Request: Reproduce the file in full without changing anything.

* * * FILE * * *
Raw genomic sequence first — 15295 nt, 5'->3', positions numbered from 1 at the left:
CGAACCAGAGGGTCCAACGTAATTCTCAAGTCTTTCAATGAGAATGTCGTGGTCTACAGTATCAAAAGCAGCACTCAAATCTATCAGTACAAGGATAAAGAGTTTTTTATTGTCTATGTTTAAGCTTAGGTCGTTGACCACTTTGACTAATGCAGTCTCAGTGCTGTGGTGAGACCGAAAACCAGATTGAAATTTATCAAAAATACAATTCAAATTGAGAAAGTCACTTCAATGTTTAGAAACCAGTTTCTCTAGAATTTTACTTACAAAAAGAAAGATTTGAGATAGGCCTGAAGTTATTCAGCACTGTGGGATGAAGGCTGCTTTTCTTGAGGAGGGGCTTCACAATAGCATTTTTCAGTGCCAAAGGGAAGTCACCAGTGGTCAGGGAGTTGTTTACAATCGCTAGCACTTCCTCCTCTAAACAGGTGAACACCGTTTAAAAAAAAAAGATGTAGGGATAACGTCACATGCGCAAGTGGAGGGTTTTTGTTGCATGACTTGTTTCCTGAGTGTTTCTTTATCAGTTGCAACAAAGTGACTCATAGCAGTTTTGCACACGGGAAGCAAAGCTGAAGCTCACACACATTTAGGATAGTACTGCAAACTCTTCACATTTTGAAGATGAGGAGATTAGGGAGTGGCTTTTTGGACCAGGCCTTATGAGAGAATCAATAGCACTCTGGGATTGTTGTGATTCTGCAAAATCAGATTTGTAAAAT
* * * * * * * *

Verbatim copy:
Raw genomic sequence first — 15295 nt, 5'->3', positions numbered from 1 at the left:
CGAACCAGAGGGTCCAACGTAATTCTCAAGTCTTTCAATGAGAATGTCGTGGTCTACAGTATCAAAAGCAGCACTCAAATCTATCAGTACAAGGATAAAGAGTTTTTTATTGTCTATGTTTAAGCTTAGGTCGTTGACCACTTTGACTAATGCAGTCTCAGTGCTGTGGTGAGACCGAAAACCAGATTGAAATTTATCAAAAATACAATTCAAATTGAGAAAGTCACTTCAATGTTTAGAAACCAGTTTCTCTAGAATTTTACTTACAAAAAGAAAGATTTGAGATAGGCCTGAAGTTATTCAGCACTGTGGGATGAAGGCTGCTTTTCTTGAGGAGGGGCTTCACAATAGCATTTTTCAGTGCCAAAGGGAAGTCACCAGTGGTCAGGGAGTTGTTTACAATCGCTAGCACTTCCTCCTCTAAACAGGTGAACACCGTTTAAAAAAAAAAGATGTAGGGATAACGTCACATGCGCAAGTGGAGGGTTTTTGTTGCATGACTTGTTTCCTGAGTGTTTCTTTATCAGTTGCAACAAAGTGACTCATAGCAGTTTTGCACACGGGAAGCAAAGCTGAAGCTCACACACATTTAGGATAGTACTGCAAACTCTTCACATTTTGAAGATGAGGAGATTAGGGAGTGGCTTTTTGGACCAGGCCTTATGAGAGAATCAATAGCACTCTGGGATTGTTGTGATTCTGCAAAATCAGATTTGTAAAAT